By Ndafadza Madanha
AUGUST is almost upon us and as Zimbabweans it's a month that carries a lot of meaning from both a cultural and National aspect.
From a cultural perspective the month of August is the time most families take time to honour their dead through "kurova makuva" ceremonies.
Nationally it’s the month of the Heroes' and Defence Forces Holiday and since independence these days have become a prominent feature on the country’s calendar.
The holidays are set out to honour the gallant sons and daughters of the soil who made immense contributions in the founding of a modern Zimbabwe.
The holidays also seek to celebrate our valiant defence force that protects the sovereignty and territorial integrity of this great nation.
While many consider it just a holiday to spend with family or friends over braai, drinks or attend other social functions, the Heroes’ holiday, has significant meaning to the founding of modern Zimbabwe that cannot be wished away or overlooked.
The Heroes’ holiday epitomizes the determination, sacrifice, strength and unity of purpose of generations of compatriots who committed to fighting a system that wanted to reduce indigenous Zimbabweans to second rate citizens in their ancestral land.
Many of the Zimbabweans who took up arms against the racist, brutal and minority settler colonial regime did so in the full knowledge that fighting the system would result in imprisonment for many years.
For others, the fight against colonization meant paying the ultimate price and sacrifice as the struggle took an armed and violent course in the late 1960s until Independence was achieved in 1980.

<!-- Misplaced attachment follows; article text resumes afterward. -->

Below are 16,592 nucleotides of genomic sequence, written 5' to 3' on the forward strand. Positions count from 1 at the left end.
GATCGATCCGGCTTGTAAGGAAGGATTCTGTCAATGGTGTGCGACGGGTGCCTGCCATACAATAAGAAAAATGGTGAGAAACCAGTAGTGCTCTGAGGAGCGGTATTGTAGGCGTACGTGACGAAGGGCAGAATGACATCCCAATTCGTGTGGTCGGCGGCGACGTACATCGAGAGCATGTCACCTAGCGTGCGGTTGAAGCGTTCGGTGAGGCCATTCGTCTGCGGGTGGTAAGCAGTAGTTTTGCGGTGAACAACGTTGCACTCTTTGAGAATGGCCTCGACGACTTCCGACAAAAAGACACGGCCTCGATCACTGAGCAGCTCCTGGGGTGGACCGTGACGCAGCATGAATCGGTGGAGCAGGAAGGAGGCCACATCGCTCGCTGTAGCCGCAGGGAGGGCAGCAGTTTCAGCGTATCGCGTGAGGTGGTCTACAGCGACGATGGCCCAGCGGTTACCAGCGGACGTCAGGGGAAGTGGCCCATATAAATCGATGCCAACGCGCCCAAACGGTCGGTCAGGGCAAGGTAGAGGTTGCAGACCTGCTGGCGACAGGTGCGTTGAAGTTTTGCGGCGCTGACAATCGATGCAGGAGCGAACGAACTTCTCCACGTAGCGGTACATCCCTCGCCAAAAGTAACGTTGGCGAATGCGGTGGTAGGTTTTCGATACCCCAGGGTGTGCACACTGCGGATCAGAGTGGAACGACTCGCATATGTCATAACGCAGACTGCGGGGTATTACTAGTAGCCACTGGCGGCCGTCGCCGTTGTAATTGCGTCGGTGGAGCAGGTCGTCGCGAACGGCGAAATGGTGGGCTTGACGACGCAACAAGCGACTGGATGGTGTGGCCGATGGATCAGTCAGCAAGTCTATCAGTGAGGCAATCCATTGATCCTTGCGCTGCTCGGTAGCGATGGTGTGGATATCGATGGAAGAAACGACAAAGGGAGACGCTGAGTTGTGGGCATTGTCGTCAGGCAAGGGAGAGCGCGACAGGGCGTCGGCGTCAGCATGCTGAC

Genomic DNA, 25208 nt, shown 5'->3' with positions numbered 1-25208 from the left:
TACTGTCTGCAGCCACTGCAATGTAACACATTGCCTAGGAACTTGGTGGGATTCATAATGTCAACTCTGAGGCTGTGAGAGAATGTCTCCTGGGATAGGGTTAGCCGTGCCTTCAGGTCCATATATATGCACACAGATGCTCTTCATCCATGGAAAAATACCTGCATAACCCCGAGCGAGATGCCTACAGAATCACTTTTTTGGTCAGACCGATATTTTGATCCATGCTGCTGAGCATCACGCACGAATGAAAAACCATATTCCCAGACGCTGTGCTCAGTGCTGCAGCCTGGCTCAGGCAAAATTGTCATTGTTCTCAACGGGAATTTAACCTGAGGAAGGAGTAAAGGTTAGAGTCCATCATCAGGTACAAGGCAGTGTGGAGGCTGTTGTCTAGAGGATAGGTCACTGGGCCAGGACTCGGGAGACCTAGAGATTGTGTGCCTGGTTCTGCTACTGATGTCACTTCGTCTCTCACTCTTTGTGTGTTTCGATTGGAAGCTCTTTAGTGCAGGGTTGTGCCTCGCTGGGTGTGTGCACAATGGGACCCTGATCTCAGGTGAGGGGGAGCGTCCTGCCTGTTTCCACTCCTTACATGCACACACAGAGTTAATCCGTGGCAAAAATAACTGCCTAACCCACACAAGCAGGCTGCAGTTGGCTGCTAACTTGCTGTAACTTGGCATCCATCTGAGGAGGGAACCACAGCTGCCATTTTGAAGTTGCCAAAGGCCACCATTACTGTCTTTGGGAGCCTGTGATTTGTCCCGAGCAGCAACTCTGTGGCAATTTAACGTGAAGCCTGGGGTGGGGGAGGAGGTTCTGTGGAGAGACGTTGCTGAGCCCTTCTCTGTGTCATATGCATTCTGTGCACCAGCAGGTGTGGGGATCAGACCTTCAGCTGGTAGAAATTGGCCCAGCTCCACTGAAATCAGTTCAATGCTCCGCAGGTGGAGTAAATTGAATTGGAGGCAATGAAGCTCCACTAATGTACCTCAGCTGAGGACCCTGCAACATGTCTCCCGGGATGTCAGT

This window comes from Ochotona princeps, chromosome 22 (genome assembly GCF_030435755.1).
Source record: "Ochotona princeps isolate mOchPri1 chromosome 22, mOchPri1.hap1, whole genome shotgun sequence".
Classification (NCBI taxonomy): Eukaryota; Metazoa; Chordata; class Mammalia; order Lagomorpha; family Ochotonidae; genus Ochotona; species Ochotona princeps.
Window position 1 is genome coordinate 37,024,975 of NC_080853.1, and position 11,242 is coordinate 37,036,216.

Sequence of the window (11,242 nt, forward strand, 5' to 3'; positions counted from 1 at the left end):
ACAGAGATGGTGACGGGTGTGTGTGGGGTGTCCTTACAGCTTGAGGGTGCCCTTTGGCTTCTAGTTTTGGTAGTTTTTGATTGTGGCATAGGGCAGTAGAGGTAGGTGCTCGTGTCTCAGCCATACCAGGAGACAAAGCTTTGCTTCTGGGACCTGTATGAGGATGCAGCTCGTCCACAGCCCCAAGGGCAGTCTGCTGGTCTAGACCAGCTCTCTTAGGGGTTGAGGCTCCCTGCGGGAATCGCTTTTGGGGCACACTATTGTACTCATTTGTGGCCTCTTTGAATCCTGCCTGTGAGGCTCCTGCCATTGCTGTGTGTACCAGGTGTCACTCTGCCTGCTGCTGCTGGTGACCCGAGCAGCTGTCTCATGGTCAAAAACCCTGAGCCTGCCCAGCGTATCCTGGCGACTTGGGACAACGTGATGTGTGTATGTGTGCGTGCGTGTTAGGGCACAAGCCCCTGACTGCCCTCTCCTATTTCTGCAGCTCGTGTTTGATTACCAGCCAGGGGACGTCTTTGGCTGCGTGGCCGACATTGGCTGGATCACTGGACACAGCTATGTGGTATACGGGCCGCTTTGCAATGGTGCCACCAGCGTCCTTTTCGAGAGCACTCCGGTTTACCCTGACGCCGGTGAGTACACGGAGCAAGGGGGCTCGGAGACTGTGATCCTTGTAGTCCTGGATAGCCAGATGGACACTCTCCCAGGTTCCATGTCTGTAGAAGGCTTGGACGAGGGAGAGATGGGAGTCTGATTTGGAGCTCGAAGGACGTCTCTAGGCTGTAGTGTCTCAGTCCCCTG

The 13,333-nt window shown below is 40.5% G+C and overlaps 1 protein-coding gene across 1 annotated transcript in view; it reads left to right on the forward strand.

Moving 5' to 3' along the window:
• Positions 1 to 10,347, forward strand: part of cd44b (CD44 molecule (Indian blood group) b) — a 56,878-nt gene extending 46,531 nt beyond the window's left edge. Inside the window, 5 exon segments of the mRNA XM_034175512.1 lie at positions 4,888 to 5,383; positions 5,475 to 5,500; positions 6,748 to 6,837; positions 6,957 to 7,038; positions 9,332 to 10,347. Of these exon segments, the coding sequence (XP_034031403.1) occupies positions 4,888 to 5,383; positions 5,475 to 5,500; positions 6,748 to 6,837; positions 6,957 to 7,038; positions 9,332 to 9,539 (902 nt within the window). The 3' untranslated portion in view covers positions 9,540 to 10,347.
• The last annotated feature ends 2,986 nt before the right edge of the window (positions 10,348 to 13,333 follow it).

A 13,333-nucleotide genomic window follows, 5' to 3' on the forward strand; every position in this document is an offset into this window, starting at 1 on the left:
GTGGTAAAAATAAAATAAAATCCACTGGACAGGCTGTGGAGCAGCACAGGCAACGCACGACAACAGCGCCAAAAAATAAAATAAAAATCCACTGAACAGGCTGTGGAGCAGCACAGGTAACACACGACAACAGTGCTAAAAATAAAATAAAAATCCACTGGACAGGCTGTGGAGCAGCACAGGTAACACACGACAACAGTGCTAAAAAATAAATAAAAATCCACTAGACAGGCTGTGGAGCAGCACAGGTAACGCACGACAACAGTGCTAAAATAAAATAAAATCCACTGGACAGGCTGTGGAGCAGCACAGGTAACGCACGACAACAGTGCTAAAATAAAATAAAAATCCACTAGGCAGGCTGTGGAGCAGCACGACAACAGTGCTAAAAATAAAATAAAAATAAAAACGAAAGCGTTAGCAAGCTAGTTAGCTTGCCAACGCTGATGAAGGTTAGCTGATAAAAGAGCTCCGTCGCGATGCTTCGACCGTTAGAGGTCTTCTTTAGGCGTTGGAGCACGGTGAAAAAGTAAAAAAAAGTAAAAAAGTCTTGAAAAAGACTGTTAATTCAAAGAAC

Many thousands of our compatriots died in the field of battle while many more thousands perished in foreign camps at Nyadzonia and Chimoio at the hands of the Rhodesian army that was hell bent on defending its privileges at all cost.
For that reason, every year in the second week of August, we gather at the several shrines dotted across the country, to pay tribute to Zimbabwe’s illustrious sons and daughters, who fought for the freedoms and democracy we enjoy today.
In celebrating them we must never lose sight of the ideals they fought for. Zimbabwe’s independence came about through suffering and supreme sacrifice by patriotic sons and daughters who waged a long and arduous struggle against the colonial regime.
Our independence was not given to us at the Lancaster House constitutional conference in December 1979 but was won on the battlefield in 16 years of bitter war of liberation, which resulted in tens of thousands of our people perishing.
The National Heroes Acre, our revered shrine, is the pride of the people of Zimbabwe. It is a symbol of bravery and selflessness for those whose remains are laid to rest there.
Also the towering Tomb of the Unknown Soldier, which symbolizes the final resting place for tens and thousands of Zimbabweans who sacrificed their lives for the sake of our freedom and independence, but whose remains are scattered in valleys, disused mines, caves, unknown graves and mass graves spread across the nation and in neighbouring states.
Zimbabwe’s war of liberation was the epic of the revolutionary spirit that characterize modern Zimbabweans. We are fighters, hence our own liberators in every sphere, political, economic and social.
Before independence many of our people were detained under sub-human conditions by the notorious Rhodesian regime while others spent long spells in detention without trial. Tens of thousands of our gallant fighters sacrificed their lives to free Zimbabwe. In honour of these fallen heroes, the Government built shrines across the country where declared heroes are interred.